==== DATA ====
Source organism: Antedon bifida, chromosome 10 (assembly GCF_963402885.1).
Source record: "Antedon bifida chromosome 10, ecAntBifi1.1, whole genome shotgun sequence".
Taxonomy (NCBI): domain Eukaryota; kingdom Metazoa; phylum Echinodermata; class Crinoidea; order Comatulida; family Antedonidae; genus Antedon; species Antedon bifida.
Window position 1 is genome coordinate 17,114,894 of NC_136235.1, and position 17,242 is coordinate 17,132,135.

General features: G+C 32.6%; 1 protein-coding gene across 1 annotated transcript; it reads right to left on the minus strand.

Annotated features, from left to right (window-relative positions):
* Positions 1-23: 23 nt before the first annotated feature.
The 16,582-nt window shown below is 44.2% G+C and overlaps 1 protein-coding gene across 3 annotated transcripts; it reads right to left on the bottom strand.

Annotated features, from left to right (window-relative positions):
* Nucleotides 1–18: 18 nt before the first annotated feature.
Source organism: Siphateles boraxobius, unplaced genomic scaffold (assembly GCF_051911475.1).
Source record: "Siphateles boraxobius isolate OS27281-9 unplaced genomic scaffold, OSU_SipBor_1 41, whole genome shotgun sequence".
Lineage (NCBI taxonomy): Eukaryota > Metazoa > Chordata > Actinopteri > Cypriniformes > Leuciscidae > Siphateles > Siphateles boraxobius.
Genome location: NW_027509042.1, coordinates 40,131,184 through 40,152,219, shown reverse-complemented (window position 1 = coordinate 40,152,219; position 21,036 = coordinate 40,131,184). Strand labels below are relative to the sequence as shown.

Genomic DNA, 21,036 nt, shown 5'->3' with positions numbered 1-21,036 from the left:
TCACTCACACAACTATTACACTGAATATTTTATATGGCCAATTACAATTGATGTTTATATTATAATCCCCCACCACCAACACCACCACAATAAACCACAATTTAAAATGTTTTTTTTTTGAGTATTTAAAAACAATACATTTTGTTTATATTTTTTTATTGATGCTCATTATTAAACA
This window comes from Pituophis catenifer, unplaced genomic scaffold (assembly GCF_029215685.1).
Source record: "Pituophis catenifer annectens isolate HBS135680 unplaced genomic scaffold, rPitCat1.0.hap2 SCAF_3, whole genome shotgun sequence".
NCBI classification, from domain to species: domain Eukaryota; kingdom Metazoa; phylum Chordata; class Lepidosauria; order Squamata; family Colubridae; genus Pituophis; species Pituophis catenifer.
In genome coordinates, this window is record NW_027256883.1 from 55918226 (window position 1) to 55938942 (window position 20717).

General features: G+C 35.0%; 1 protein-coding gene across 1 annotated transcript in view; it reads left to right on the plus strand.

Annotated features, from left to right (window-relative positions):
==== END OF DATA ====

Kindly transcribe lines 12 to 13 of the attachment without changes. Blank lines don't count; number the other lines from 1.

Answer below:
Source record: "Siphateles boraxobius isolate OS27281-9 unplaced genomic scaffold, OSU_SipBor_1 41, whole genome shotgun sequence".
Lineage (NCBI taxonomy): Eukaryota > Metazoa > Chordata > Actinopteri > Cypriniformes > Leuciscidae > Siphateles > Siphateles boraxobius.